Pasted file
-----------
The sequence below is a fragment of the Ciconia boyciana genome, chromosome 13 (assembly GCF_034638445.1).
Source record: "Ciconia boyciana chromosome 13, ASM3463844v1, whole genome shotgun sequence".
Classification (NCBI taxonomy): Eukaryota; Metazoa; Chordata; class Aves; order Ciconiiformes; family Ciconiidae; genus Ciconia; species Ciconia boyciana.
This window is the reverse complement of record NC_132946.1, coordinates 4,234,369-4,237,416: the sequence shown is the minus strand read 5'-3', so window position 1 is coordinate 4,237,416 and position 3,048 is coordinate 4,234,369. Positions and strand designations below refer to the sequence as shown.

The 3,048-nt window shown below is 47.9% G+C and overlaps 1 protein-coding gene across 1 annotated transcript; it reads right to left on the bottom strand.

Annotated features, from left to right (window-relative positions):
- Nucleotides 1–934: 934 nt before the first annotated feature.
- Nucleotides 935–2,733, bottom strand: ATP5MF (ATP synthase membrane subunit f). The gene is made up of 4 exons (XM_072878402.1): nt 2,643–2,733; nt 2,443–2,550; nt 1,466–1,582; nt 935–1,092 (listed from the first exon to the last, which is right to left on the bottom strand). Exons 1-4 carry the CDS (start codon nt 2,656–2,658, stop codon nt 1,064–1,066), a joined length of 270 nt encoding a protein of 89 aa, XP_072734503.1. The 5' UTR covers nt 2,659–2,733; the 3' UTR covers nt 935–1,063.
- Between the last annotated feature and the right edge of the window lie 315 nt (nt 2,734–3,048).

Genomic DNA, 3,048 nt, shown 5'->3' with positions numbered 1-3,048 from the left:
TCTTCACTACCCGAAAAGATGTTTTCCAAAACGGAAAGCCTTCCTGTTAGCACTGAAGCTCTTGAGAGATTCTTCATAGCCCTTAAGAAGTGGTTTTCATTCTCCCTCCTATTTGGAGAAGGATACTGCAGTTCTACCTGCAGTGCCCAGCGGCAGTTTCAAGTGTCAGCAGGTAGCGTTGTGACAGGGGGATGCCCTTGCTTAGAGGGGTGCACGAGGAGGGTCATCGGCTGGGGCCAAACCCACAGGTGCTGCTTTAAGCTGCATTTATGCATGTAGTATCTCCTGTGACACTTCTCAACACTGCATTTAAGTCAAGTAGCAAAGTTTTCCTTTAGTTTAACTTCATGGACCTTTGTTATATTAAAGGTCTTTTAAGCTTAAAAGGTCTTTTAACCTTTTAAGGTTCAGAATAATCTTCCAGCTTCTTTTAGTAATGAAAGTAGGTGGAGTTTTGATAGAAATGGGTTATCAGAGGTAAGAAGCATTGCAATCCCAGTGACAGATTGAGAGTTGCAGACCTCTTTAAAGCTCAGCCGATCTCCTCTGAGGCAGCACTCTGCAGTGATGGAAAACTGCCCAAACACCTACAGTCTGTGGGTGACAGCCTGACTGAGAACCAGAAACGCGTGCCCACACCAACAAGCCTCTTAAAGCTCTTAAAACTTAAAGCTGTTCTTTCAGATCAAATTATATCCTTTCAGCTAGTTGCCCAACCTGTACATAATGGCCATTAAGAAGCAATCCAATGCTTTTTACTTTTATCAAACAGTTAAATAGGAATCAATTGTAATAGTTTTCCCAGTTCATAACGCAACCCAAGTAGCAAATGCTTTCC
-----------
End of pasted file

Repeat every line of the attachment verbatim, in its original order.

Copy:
The sequence below is a fragment of the Ciconia boyciana genome, chromosome 13 (assembly GCF_034638445.1).
Source record: "Ciconia boyciana chromosome 13, ASM3463844v1, whole genome shotgun sequence".
Classification (NCBI taxonomy): Eukaryota; Metazoa; Chordata; class Aves; order Ciconiiformes; family Ciconiidae; genus Ciconia; species Ciconia boyciana.
This window is the reverse complement of record NC_132946.1, coordinates 4,234,369-4,237,416: the sequence shown is the minus strand read 5'-3', so window position 1 is coordinate 4,237,416 and position 3,048 is coordinate 4,234,369. Positions and strand designations below refer to the sequence as shown.

The 3,048-nt window shown below is 47.9% G+C and overlaps 1 protein-coding gene across 1 annotated transcript; it reads right to left on the bottom strand.

Annotated features, from left to right (window-relative positions):
- Nucleotides 1–934: 934 nt before the first annotated feature.
- Nucleotides 935–2,733, bottom strand: ATP5MF (ATP synthase membrane subunit f). The gene is made up of 4 exons (XM_072878402.1): nt 2,643–2,733; nt 2,443–2,550; nt 1,466–1,582; nt 935–1,092 (listed from the first exon to the last, which is right to left on the bottom strand). Exons 1-4 carry the CDS (start codon nt 2,656–2,658, stop codon nt 1,064–1,066), a joined length of 270 nt encoding a protein of 89 aa, XP_072734503.1. The 5' UTR covers nt 2,659–2,733; the 3' UTR covers nt 935–1,063.
- Between the last annotated feature and the right edge of the window lie 315 nt (nt 2,734–3,048).

Genomic DNA, 3,048 nt, shown 5'->3' with positions numbered 1-3,048 from the left:
TCTTCACTACCCGAAAAGATGTTTTCCAAAACGGAAAGCCTTCCTGTTAGCACTGAAGCTCTTGAGAGATTCTTCATAGCCCTTAAGAAGTGGTTTTCATTCTCCCTCCTATTTGGAGAAGGATACTGCAGTTCTACCTGCAGTGCCCAGCGGCAGTTTCAAGTGTCAGCAGGTAGCGTTGTGACAGGGGGATGCCCTTGCTTAGAGGGGTGCACGAGGAGGGTCATCGGCTGGGGCCAAACCCACAGGTGCTGCTTTAAGCTGCATTTATGCATGTAGTATCTCCTGTGACACTTCTCAACACTGCATTTAAGTCAAGTAGCAAAGTTTTCCTTTAGTTTAACTTCATGGACCTTTGTTATATTAAAGGTCTTTTAAGCTTAAAAGGTCTTTTAACCTTTTAAGGTTCAGAATAATCTTCCAGCTTCTTTTAGTAATGAAAGTAGGTGGAGTTTTGATAGAAATGGGTTATCAGAGGTAAGAAGCATTGCAATCCCAGTGACAGATTGAGAGTTGCAGACCTCTTTAAAGCTCAGCCGATCTCCTCTGAGGCAGCACTCTGCAGTGATGGAAAACTGCCCAAACACCTACAGTCTGTGGGTGACAGCCTGACTGAGAACCAGAAACGCGTGCCCACACCAACAAGCCTCTTAAAGCTCTTAAAACTTAAAGCTGTTCTTTCAGATCAAATTATATCCTTTCAGCTAGTTGCCCAACCTGTACATAATGGCCATTAAGAAGCAATCCAATGCTTTTTACTTTTATCAAACAGTTAAATAGGAATCAATTGTAATAGTTTTCCCAGTTCATAACGCAACCCAAGTAGCAAATGCTTTCC